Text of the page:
The WMP implementation has been developed by the CNIT research team (under the EU project FLAVIA) on a specific commercial wireless card (namely, AirForce One 54g, by Broadcom). The WMP has been implemented by re-flashing the card original firmware with a new one, working as a generic state machine executor (rather than as a specific protocol executor). Such an update of the card firmware has been possible thanks to the availability of a documented open firmware (http://www.ing.unibs.it/~openfwwf/) for the AirForce One cards.

The document also describes the API available on this platform (i.e. the list of events, actions and conditions to be used for defininf MAC programs) and some tools for developing and debugging MAC state machines. Specifically, the tools include:

  • a graphical tool, working as an editor for describing a MAC program in terms of a graphical representation of state transitions and state labels;
  • a compiling tool, able to map the graphical representation into a textual transition table and in a ByteCode (i.e. a coded representation of the table to be loaded on the card);
  • a ByteCode manager, able to read a ByteCode from the card and/or to inject the code in the WMP;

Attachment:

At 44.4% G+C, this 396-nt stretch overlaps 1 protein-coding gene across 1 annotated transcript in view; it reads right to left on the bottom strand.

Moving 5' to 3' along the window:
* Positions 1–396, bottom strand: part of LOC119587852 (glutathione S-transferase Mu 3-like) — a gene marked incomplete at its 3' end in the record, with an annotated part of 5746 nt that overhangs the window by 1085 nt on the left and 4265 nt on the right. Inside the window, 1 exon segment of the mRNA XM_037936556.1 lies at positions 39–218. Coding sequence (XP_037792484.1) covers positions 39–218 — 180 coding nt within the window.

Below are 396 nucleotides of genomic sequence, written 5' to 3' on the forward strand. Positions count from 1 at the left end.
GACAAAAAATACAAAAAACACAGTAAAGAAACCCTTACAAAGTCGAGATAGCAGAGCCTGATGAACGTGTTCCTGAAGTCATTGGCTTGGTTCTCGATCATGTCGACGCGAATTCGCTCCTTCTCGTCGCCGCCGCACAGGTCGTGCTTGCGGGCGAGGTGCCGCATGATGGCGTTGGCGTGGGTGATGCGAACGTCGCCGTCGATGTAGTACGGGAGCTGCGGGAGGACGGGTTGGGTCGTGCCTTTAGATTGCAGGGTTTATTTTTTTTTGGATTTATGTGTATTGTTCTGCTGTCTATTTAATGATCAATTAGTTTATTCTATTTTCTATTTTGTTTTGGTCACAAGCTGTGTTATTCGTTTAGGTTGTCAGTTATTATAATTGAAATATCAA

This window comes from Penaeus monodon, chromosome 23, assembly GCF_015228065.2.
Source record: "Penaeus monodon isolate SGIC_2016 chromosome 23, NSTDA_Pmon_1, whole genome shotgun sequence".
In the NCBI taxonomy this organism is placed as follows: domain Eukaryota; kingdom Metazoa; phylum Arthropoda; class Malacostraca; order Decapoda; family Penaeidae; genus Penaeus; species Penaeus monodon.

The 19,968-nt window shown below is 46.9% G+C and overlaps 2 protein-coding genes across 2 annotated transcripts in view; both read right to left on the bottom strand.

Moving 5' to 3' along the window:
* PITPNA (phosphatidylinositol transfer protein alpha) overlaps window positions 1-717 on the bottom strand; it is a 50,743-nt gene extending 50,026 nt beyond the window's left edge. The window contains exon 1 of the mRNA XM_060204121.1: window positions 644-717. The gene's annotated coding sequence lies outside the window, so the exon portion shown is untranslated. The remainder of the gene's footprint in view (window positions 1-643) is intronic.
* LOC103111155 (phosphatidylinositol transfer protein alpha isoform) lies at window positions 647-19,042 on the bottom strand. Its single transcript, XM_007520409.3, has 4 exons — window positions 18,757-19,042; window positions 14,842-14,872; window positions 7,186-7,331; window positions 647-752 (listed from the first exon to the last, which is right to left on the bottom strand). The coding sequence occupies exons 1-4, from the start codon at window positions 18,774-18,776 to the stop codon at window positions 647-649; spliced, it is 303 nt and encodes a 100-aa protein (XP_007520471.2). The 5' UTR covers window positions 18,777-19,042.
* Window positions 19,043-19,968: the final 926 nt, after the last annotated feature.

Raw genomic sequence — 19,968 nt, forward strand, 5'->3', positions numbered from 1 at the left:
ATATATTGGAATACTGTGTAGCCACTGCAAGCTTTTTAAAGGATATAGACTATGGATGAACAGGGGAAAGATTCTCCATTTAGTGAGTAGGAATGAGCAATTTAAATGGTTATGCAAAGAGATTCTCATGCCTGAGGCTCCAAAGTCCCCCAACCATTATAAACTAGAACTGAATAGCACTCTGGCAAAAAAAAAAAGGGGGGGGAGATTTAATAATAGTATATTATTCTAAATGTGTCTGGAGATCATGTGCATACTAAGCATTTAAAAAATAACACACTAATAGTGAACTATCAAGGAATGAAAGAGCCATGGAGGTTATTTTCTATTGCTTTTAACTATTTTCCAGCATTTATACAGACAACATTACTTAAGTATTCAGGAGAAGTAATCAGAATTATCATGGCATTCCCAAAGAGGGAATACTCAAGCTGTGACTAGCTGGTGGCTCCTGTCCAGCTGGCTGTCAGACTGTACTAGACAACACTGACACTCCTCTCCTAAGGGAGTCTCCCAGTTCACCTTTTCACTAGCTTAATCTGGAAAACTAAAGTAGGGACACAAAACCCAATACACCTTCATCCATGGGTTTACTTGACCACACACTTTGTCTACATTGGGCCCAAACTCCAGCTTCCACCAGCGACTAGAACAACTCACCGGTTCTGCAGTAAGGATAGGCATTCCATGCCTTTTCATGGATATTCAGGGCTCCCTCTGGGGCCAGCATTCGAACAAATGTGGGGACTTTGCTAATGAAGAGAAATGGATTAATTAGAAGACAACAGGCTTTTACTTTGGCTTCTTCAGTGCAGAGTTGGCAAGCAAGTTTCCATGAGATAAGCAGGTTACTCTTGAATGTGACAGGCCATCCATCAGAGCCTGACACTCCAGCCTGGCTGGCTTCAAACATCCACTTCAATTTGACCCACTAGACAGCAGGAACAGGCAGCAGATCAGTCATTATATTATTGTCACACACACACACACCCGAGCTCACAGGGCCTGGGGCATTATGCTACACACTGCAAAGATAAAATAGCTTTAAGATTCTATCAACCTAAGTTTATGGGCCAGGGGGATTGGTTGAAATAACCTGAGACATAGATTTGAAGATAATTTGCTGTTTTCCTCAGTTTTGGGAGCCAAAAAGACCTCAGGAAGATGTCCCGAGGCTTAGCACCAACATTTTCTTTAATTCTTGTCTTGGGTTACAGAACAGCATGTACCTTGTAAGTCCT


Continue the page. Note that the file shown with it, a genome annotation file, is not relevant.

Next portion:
The combination of the MAC Engine, graphical editor, compiler, bytecode manager and driver is a complete and cheap tool-chain that allows developing and testing a new MAC scheme in a very simple, robust and quick way over an ultra-cheap platform. Each component of the tool-chain can be found on the site http://wmp.tti.unipa.it, where we provide:

  • this documentation;
  • the MAC Engine firmware that should replace the original card firmare;
  • the graphical editor, called WMP-Editor;
  • some ByteCode examples (including standard DCF, Time-Division multiple access, direct link);
  • the ByteCode manager.

Note that the current MAC Engine firmware has been tested on 4311 and 4318 chipset revisions, under the driver b43 and with kernel 3.1.4 (for more information see the specific appendix). The firmware supports both the infrastructure (working as a station) and the ad-hoc mode, it is compatible (in terms of protocol timings, frame fields, etc.) with legacy DCF stations in b and g mode, and it provides throughput performance comparable with the proprietary card firmware when executing the DCF state machine. It does not currently support: the RTS/CTS handshake (to be disabled when loading the b43 module), the hardware cryptography acceleration (to be used without encryption!) and the dot11 QoS mode (to be disabled when loading the module). Moreover, it has not been tested for working in a mode.

Additional information